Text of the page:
Re “A Smug Education?,” by Andrew Delbanco (Op-Ed, March 9):
John W. Gardner, former secretary of health, education and welfare, observed that our colleges and universities have always had “uncritical lovers” and “unloving critics.”
Mr. Delbanco is a wise, passionate, loving critic of American higher education. He is right to remind the nation’s most distinguished institutions that elite higher education is a precious commodity with moral overtones and that humility and modesty will always be in short supply when selective institutions serve as gatekeepers to social mobility.
For his part, Rick Santorum has chosen the role of an aggrieved unloving critic. His politically charged comments bashing elite colleges and universities as arrogant, self-indulgent indoctrination centers, though fueled by the raw emotions of an unforgiving primary campaign, represent a deeply ingrained, anti-intellectual strain in American life. Such a view ignores the vital public interest played by all higher education institutions in nurturing what Thomas Jefferson called the “natural aristocracy” of talent and virtue.
EUGENE M. TOBIN
New York, March 9, 2012
The writer is a former president of Hamilton College.
To the Editor:
I have no desire to dispute Andrew Delbanco’s views of the smugness of the Ivy League, including his employer and my alma mater, Columbia University. But I fear that both Professor Delbanco and Rick Santorum fall into a similar trap: thinking of college entirely as the Ivies or as four-year universities.
At the community college where I teach, hubris exists, but mainly among academic administrators and select faculty members.
The students are too busy trying to make a living, put food on the table, tend to their children and get to the classes that will help make them better people and better workers — no thanks to Mr. Santorum and those of like ignorance who deride colleges as elitist or as indoctrination camps.
Las Vegas, March 9, 2012
The writer is a professor of history at the College of Southern Nevada.
To the Editor:
There is a potent antidote to Andrew Delbanco’s fears that our most prestigious colleges’ elitism encourages smugness among their students.
If each Ivy League college committed to accepting transfer students from community colleges for 1 percent of their junior classes, privileged students would begin to encounter students from the other 99 percent. Research confirms that low-income and minority transfer students, after being transformed by a community college education, graduate at the same or higher rates than students who began at the same college.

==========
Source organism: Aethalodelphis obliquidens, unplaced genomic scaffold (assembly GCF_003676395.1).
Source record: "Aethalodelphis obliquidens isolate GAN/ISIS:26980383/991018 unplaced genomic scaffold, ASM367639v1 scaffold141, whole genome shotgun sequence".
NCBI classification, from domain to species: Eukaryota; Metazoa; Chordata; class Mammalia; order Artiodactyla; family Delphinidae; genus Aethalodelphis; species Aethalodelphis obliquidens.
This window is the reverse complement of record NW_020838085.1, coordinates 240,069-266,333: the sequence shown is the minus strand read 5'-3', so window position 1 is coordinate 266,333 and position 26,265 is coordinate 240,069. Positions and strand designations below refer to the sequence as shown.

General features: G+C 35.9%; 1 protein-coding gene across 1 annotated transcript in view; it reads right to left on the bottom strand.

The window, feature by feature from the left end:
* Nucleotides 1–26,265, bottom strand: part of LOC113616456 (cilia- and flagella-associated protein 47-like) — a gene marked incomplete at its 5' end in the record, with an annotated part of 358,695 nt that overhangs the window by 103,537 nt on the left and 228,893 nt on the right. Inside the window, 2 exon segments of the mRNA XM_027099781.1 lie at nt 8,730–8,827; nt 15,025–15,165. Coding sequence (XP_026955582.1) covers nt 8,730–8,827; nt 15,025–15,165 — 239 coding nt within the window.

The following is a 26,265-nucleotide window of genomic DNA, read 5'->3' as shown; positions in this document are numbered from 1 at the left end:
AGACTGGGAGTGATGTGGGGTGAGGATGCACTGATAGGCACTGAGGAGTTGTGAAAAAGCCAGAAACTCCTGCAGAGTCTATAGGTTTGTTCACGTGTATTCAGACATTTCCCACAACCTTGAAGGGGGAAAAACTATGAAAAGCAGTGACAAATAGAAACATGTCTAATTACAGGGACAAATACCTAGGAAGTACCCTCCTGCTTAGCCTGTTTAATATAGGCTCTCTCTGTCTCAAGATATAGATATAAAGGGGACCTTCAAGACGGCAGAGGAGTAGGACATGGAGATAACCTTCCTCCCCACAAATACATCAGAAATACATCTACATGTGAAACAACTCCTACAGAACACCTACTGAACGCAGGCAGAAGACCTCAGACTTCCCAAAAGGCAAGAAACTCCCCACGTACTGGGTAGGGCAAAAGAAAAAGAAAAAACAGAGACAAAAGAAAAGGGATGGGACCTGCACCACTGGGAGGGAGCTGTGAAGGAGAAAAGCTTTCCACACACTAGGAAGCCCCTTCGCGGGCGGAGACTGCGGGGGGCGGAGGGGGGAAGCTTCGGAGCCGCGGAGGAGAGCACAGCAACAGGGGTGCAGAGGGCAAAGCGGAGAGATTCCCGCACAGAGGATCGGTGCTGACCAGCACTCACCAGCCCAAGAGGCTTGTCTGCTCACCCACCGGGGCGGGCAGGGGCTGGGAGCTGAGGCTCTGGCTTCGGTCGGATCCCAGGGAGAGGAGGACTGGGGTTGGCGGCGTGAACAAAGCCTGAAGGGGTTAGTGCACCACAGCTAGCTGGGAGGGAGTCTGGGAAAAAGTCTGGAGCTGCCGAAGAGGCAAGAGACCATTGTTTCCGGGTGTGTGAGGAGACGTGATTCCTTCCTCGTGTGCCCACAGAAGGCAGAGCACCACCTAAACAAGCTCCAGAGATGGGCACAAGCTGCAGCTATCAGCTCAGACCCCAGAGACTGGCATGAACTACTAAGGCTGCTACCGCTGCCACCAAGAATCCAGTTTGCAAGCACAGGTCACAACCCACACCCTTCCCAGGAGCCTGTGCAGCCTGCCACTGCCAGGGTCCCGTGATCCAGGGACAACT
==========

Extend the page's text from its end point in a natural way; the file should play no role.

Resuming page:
Making transfers a part of the elite colleges would provide living proof that intelligence, drive and achievement are not the sole province of students born with good fortune, but are as alive as the American dream among strivers at community colleges.
GAIL O. MELLOW
LaGuardia Community College
Long Island City, Queens, March 9, 2012
None mention the very system of shadow government pervasive in practically every college- that of "Fraternities" with their emphasis on one's ability to get drunk and agreeable to absurdity for that ticket to get ahead.
To the Editor:
Andrew Delbanco says “the charge that elite college culture encourages smugness and self-satisfaction contains, like Mr. Santorum’s outburst, a germ of truth.” A germ?
Has he ever been to a sports event where one team is an Ivy League school and its entire student section engages in the chant “Safety school! Saaaaa-fety school!” at the opponents?
STEVEN J. GRUBER
Glenshaw, Pa., March 9, 2012
Questions that voters overwhelmingly fail to ask include the percentage of elected officials and candidates for such who belong to fraternal organizations.
To better understand political dynamics, consider fraternalism:
http://books.google.com/books/about/The_faces_of_fraternalism.html?id=IJeFAAAAMAAJAnd yes, Santorum belongs to a college fraternity:The Faces of Fraternalism is the first comparative sociological study of Nazi Germany, Fascist Italy, and Imperial Japan. Brooker focuses on the very similar and highly unusual social policies of these three regimes. He uses the term "fraternalism" to describe their unique social policy of attempting to instill in a modern society the primeval type of social solidarity found in clans and tribes, and known to sociologists as "mechanical solidarity." He describes the implementation of this policy by examining the three national or racial solidarity-building cults-National Socialism, Fascism, and State Shinto--and the dozens of indoctrinating organizations used to propagate them. This original examination throws fresh light on the efforts of three major twentieth-century powers to create and maintain social solidarity, and will enhance our understanding of the phenomenon of fascism.
The faces of fraternalism: Nazi Germany, fascist Italy, and imperial Japan
http://www.huffingtonpost.com/2012/03/01/rick-santorum-frat_n_1312924.htmlSo the real message of Santorum is not an honest one against elites but rather being one while pretending otherwise
Long before he was a leading presidential candidate who had assumed the identity of a culture warrior, Santorum was just another fraternity brother at Tau Epsilon Phi. "He wasn't so outspoken," Vondercrone says. "It seems to be his identity in the race right now. I didn't think of him as that way ... We talked about sports, our classes."
He says Santorum regularly attended the house's Monday night "low-stakes" poker games that included watching "Monday Night Football." He remembers Santorum smoking cigars. And drinking beer. Santorum was an "all-year" sports fan, Vondercone recalls. He was a Pittsburgh fan whether it was the Pirates or the Steelers.
U.S. Congress is Largely "Greek"
"Fraternalism"- Continuing Counter Reformation